Self Portrait as Another Person (1965) stands out from Hershman Leeson’s early Breathing Machine series (1963–1972); in it, a disembodied head hovers over an antiquated tape recorder in a compartmentalized acrylic cube. Positioned slightly below eye level, the face is cast from that of the Caucasian artist’s, but using a dark, greenish-brown wax as “a political gesture…to express her solidarity with the Civil Rights Movement.” The mouth is closed, coated with red lipstick, and the eyes are shut, listless like a death mask. As we approach the object, our bodies trigger a motion sensor and a recording of the artist’s voice speaks: “What was your first sexual encounter? I’d like to know you better. Are you in love with anybody? Can you trust me? You seem so young. You seem so innocent.” Here, we are forced to consider the work’s racialized implications and eroticized inquires as they bump up against our own individual positionalities.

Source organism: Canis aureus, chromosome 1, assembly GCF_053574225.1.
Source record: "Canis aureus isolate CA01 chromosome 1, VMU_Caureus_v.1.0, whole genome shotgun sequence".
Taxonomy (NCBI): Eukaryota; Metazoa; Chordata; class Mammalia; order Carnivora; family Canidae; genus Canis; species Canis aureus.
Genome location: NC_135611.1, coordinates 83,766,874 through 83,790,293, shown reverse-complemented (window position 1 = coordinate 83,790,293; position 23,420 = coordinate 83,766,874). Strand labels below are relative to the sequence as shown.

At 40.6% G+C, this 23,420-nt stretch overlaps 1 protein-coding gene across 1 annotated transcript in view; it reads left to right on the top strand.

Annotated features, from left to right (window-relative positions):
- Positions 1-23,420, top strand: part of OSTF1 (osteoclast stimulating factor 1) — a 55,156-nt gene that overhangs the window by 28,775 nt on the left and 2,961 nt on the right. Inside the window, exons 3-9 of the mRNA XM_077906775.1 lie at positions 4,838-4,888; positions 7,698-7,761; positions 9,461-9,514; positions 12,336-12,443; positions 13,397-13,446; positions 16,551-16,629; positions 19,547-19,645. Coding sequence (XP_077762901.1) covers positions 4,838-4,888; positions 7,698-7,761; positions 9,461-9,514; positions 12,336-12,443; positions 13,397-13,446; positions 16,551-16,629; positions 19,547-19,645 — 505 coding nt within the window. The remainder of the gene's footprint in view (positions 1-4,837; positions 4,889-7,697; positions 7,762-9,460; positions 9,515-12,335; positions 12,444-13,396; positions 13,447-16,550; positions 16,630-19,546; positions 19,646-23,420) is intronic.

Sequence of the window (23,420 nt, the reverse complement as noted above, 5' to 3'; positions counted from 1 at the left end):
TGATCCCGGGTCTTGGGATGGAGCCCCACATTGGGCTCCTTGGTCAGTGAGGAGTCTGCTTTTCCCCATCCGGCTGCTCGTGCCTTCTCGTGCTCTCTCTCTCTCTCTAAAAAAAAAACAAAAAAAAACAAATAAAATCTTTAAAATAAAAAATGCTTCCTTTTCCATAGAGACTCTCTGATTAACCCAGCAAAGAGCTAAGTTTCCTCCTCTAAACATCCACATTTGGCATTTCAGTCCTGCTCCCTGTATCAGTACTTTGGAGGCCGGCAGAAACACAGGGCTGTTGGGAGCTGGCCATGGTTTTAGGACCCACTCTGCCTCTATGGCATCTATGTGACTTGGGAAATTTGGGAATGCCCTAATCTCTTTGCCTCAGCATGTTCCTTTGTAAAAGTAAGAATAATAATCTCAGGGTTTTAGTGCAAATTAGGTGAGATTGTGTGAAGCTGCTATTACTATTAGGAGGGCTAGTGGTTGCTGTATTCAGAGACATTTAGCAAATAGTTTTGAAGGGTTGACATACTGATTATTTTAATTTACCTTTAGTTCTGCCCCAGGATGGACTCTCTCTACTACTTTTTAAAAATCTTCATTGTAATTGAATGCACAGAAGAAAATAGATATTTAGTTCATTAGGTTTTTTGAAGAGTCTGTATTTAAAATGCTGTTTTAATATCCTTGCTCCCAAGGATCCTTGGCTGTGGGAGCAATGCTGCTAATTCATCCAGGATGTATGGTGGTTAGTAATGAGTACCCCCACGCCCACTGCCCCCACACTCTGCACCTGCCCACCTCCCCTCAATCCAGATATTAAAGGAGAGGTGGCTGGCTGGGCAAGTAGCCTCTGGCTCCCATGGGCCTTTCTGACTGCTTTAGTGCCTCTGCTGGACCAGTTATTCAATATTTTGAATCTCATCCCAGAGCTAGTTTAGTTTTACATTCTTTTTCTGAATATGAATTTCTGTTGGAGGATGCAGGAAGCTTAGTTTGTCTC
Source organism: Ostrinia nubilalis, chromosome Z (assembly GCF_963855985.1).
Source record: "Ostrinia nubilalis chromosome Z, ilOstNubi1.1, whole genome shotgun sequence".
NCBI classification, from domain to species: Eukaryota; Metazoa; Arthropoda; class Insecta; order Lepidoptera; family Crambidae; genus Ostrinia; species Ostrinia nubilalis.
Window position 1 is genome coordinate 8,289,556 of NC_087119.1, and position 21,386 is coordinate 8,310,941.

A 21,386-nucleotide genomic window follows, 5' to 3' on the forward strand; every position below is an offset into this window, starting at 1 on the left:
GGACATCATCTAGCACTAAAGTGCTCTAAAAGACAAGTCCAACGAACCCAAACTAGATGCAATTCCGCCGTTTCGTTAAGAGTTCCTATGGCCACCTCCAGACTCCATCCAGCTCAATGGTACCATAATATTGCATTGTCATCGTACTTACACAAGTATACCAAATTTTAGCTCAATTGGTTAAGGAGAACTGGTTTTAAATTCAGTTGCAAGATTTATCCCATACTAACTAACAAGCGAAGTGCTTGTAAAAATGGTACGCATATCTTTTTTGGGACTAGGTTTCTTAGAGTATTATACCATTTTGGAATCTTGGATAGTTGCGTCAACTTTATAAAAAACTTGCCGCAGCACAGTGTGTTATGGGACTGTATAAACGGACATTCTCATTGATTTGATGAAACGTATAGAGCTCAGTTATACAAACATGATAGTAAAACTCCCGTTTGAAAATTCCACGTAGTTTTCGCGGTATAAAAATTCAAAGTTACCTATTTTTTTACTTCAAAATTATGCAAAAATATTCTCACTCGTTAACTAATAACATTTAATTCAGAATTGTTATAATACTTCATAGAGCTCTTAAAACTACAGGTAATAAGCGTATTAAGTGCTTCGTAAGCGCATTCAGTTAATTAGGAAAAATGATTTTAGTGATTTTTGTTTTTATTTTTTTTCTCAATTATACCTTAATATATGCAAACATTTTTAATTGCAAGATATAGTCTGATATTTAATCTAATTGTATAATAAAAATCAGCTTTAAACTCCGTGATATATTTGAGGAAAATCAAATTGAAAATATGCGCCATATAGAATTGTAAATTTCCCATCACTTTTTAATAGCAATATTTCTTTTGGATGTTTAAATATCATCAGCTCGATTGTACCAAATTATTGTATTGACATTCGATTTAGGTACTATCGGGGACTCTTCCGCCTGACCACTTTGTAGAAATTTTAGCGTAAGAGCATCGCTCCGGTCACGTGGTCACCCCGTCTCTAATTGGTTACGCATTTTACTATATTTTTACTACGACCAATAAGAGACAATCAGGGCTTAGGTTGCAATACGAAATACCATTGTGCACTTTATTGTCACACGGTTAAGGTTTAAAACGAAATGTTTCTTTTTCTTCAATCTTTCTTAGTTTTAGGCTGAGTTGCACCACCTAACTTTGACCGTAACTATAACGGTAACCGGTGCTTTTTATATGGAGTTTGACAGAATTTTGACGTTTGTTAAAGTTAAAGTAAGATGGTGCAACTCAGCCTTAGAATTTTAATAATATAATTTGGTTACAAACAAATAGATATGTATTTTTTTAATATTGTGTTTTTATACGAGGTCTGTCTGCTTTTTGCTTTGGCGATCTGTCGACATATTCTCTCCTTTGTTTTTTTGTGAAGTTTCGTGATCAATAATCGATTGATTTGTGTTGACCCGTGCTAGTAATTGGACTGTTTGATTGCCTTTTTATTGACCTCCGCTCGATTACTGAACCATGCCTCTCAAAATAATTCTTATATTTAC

Framed much like that of a modern-day selfie, Hershman Leeson’s face becomes replaced with another alter ego in the Roberta Breitmore Series (1974–1978). In the long-term photography, performance, and video work, Breitmore wears a perky blonde wig, heavy makeup, and a geo-print sweater dress inspired by the likes of Mary Tyler Moore. CyberRoberta (1986) is a doll version of the Breitmore character, who watches as we wander the exhibition space around her. With a video camera installed in her left eye and a webcam in her right, the doll simultaneously records and projects our movements, which are live-streamed onto a small monitor nearby.